The full moon of Wednesday brings light to Thanksgiving (Thursday) under the Sagittarius Sun and Mercury. Mercury in Sag offers humanity the message (Mercury) of thankfulness and joy (Jupiter). No other sign represents food, music and joy better than Sagittarius (only Pisces, when not in despair). Beginning on Thanksgiving, we can list what we’re grateful for. Then we can continue the list, creating a daily Gratitude Journal. What we are grateful for always increases in our lives. On Thanksgiving Saturn/Neptune square (challenging) is in full effect. This can manifest as traditions not being honored, disappearing, falling away. It can also create a sense of sadness, confusion, of things not working out as planned. It’s best to be as simple as possible. And to focus on gratitude instead. Gratitude is a service to others. It is scientifically and occultly a releasing agent. Releasing us from the past, allowing our future—the new culture and civilization, the new Aquarian laws and principles, the rising light of Aquarius, the Age of Friendship and Equality—to come forth. Gratitude and goodwill create the “thought-form of solution for humanity and the world’s problems.” The hierarchy lays great emphasis upon expressing gratitude. Gratitude illuminates all that is in darkness. Let us be grateful during this season together. Being, for others, the light that illuminates the darkness. A Poem by R.W. Emerson: We are grateful … “For each new morning with its light/For rest and shelter of the night/For health and food/For love and friends/For everything thy goodness sends.” (poem by R.W. Emerson). I am grateful for my family of readers.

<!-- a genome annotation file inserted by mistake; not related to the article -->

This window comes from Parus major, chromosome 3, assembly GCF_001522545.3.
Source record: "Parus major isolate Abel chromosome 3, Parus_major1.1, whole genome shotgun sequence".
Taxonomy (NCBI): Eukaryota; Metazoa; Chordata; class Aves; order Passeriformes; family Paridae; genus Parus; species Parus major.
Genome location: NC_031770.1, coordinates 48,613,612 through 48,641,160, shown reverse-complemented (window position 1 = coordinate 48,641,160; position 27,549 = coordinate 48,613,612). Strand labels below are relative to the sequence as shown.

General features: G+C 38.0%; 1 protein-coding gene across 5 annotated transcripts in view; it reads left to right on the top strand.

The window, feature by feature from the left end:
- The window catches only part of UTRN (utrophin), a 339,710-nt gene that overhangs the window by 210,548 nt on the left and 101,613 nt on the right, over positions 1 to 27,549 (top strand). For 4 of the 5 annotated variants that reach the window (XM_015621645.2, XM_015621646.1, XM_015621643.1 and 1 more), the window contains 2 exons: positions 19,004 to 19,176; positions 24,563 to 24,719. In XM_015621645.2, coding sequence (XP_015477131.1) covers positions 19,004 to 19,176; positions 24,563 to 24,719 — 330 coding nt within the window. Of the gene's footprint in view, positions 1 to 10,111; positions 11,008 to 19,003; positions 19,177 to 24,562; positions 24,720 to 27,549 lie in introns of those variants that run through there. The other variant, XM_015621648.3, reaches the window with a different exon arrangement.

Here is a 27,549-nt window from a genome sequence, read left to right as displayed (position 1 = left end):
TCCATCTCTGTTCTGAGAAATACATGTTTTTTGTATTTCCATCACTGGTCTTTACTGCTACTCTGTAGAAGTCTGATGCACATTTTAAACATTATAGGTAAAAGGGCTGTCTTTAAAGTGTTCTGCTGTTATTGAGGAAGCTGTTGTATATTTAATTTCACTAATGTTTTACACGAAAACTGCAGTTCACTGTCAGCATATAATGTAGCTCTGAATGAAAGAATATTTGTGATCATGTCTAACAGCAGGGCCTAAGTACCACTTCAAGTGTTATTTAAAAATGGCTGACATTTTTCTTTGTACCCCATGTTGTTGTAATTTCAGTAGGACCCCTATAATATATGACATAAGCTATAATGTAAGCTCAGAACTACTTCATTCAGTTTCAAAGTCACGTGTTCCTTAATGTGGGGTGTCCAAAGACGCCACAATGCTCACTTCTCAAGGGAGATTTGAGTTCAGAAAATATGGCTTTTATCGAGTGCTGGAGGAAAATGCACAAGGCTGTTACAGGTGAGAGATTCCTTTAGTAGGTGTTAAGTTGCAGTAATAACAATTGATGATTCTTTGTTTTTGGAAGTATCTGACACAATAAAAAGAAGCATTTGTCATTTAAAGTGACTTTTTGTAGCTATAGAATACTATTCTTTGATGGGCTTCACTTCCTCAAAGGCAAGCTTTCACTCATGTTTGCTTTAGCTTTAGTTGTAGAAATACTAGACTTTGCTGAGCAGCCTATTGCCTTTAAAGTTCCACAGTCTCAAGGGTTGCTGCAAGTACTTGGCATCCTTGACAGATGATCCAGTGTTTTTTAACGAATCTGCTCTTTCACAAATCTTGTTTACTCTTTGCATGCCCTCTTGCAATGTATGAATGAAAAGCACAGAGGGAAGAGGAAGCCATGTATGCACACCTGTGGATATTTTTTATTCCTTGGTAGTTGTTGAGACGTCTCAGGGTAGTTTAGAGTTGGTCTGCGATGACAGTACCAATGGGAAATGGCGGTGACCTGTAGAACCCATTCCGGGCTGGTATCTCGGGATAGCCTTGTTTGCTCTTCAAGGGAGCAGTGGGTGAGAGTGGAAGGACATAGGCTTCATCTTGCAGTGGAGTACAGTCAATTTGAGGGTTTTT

The New Tech Nexus

Community leaders in science and technology unite to form web-based networking program


Pluck of the Irish

Mid-century immigrant tale engagingly told in ‘Brooklyn’
Sign up for Good Times weekly newsletter
Get the latest news, events

RSS Feed Burner

 Subscribe in a reader

Latest Comments


Second Street Café

Pies and tarts for all tastes—from traditional to adventurous


How are you preparing for El Niño?

Getting ready to buy some rain gear. Cory Pickering, Santa Cruz, Teaching Assistant


Fortino Winery

Cabernet and superb fruit wine from Fortino Winery


Tap Dance

West End Tap & Kitchen’s impressive menu to expand to Eastside location